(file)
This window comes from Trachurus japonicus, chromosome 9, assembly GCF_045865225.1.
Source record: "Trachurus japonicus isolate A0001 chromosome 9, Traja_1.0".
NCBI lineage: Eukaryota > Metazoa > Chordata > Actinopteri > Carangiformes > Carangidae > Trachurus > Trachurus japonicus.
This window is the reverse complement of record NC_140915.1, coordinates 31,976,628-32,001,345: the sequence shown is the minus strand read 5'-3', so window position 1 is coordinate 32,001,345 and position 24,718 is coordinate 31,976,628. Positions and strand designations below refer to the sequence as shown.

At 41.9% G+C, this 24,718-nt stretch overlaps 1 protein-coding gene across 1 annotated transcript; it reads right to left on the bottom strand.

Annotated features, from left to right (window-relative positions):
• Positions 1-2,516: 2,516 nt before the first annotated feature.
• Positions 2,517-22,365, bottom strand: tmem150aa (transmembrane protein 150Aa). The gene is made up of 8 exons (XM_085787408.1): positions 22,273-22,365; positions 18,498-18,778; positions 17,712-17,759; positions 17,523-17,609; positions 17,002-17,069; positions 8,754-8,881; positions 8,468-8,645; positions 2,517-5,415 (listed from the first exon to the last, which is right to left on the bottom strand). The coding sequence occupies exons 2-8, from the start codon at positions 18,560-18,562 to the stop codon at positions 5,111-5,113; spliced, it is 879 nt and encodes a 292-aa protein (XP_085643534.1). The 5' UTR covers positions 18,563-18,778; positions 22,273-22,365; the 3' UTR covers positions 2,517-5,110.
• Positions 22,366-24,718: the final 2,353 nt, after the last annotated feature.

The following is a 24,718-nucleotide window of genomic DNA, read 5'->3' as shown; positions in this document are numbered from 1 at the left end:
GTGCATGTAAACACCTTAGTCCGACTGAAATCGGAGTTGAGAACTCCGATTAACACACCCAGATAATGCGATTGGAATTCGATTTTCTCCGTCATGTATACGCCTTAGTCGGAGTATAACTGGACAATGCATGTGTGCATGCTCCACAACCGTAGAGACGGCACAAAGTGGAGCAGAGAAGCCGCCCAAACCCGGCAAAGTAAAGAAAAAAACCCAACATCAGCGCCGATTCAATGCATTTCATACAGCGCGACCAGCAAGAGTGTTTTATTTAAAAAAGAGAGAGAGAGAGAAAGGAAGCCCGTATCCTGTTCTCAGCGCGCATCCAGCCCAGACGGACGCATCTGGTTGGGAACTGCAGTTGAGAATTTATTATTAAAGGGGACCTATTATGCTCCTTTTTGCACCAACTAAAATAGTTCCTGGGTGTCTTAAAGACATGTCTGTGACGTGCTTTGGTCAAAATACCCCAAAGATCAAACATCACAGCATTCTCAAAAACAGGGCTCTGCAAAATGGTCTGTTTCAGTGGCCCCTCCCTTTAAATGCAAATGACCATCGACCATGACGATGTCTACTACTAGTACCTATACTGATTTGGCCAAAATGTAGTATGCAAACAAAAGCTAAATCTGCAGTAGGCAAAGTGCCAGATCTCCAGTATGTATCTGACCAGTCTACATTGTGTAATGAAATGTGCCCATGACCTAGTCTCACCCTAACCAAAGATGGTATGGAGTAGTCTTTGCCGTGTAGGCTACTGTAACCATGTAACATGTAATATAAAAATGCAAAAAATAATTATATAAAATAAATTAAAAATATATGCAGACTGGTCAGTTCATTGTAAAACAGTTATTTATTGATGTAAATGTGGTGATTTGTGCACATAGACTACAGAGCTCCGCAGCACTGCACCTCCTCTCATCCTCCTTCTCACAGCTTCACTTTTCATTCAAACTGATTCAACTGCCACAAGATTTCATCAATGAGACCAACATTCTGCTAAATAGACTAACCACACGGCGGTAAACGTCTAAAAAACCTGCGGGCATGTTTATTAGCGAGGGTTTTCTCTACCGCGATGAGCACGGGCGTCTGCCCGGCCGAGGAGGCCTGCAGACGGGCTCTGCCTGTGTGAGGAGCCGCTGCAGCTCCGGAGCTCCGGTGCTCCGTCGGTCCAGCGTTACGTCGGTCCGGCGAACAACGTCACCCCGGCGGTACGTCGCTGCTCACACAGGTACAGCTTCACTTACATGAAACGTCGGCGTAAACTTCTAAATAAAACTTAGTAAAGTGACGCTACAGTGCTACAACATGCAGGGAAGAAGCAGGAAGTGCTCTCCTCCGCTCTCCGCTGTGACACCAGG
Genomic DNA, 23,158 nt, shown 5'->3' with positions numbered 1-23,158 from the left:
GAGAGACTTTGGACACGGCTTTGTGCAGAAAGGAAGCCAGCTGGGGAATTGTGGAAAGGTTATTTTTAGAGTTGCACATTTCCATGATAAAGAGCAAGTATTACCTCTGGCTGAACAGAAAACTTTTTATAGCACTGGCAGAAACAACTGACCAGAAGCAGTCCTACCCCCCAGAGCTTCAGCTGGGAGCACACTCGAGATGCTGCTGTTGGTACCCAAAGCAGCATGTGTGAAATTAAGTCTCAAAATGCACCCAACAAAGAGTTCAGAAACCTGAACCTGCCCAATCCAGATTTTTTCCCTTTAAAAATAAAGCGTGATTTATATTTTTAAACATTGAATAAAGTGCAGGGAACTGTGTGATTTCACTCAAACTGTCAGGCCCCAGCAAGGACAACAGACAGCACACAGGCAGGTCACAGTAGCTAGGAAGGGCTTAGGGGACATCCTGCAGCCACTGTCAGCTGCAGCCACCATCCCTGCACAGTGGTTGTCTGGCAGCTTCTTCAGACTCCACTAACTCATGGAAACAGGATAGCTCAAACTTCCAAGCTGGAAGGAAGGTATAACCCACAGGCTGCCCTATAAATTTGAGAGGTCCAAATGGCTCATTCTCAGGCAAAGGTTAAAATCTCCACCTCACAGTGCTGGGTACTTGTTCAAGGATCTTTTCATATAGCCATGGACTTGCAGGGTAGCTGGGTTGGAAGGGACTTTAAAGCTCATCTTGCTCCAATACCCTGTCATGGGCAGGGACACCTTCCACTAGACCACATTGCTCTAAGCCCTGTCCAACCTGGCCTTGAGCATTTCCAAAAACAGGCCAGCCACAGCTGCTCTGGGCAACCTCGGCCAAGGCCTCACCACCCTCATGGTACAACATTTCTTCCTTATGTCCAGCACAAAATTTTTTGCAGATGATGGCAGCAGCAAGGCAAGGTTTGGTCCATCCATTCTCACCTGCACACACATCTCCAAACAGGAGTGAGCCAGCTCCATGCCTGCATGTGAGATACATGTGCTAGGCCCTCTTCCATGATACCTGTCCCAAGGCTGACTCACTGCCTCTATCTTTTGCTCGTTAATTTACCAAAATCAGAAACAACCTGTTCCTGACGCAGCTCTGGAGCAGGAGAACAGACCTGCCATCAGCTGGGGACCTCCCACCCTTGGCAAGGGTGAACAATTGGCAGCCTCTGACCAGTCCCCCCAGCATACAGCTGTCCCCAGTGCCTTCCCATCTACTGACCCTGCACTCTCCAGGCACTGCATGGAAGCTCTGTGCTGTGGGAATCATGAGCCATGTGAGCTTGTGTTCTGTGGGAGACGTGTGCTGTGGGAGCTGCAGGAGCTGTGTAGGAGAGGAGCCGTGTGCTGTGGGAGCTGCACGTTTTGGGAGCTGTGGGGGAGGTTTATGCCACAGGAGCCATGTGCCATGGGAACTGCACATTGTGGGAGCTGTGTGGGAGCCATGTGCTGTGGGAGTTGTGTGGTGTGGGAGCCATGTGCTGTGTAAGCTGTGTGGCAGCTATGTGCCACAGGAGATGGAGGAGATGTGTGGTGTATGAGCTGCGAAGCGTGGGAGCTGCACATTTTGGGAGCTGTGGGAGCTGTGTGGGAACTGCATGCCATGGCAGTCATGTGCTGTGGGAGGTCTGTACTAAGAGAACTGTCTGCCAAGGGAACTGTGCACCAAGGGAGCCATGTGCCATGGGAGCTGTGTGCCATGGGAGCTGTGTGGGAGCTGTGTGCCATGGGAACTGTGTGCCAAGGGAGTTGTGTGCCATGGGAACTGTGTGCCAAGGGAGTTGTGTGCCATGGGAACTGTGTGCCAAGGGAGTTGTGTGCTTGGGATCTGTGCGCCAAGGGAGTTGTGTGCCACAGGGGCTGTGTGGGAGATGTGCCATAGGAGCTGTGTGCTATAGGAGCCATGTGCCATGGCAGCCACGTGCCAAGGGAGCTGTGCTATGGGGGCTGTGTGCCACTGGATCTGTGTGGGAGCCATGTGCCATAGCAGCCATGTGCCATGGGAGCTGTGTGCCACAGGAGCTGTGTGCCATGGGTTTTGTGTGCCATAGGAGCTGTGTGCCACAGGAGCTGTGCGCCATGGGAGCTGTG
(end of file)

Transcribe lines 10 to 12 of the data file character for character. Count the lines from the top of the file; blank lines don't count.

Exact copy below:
The following is a 24,718-nucleotide window of genomic DNA, read 5'->3' as shown; positions in this document are numbered from 1 at the left end:
GTGCATGTAAACACCTTAGTCCGACTGAAATCGGAGTTGAGAACTCCGATTAACACACCCAGATAATGCGATTGGAATTCGATTTTCTCCGTCATGTATACGCCTTAGTCGGAGTATAACTGGACAATGCATGTGTGCATGCTCCACAACCGTAGAGACGGCACAAAGTGGAGCAGAGAAGCCGCCCAAACCCGGCAAAGTAAAGAAAAAAACCCAACATCAGCGCCGATTCAATGCATTTCATACAGCGCGACCAGCAAGAGTGTTTTATTTAAAAAAGAGAGAGAGAGAGAAAGGAAGCCCGTATCCTGTTCTCAGCGCGCATCCAGCCCAGACGGACGCATCTGGTTGGGAACTGCAGTTGAGAATTTATTATTAAAGGGGACCTATTATGCTCCTTTTTGCACCAACTAAAATAGTTCCTGGGTGTCTTAAAGACATGTCTGTGACGTGCTTTGGTCAAAATACCCCAAAGATCAAACATCACAGCATTCTCAAAAACAGGGCTCTGCAAAATGGTCTGTTTCAGTGGCCCCTCCCTTTAAATGCAAATGACCATCGACCATGACGATGTCTACTACTAGTACCTATACTGATTTGGCCAAAATGTAGTATGCAAACAAAAGCTAAATCTGCAGTAGGCAAAGTGCCAGATCTCCAGTATGTATCTGACCAGTCTACATTGTGTAATGAAATGTGCCCATGACCTAGTCTCACCCTAACCAAAGATGGTATGGAGTAGTCTTTGCCGTGTAGGCTACTGTAACCATGTAACATGTAATATAAAAATGCAAAAAATAATTATATAAAATAAATTAAAAATATATGCAGACTGGTCAGTTCATTGTAAAACAGTTATTTATTGATGTAAATGTGGTGATTTGTGCACATAGACTACAGAGCTCCGCAGCACTGCACCTCCTCTCATCCTCCTTCTCACAGCTTCACTTTTCATTCAAACTGATTCAACTGCCACAAGATTTCATCAATGAGACCAACATTCTGCTAAATAGACTAACCACACGGCGGTAAACGTCTAAAAAACCTGCGGGCATGTTTATTAGCGAGGGTTTTCTCTACCGCGATGAGCACGGGCGTCTGCCCGGCCGAGGAGGCCTGCAGACGGGCTCTGCCTGTGTGAGGAGCCGCTGCAGCTCCGGAGCTCCGGTGCTCCGTCGGTCCAGCGTTACGTCGGTCCGGCGAACAACGTCACCCCGGCGGTACGTCGCTGCTCACACAGGTACAGCTTCACTTACATGAAACGTCGGCGTAAACTTCTAAATAAAACTTAGTAAAGTGACGCTACAGTGCTACAACATGCAGGGAAGAAGCAGGAAGTGCTCTCCTCCGCTCTCCGCTGTGACACCAGG
Genomic DNA, 23,158 nt, shown 5'->3' with positions numbered 1-23,158 from the left: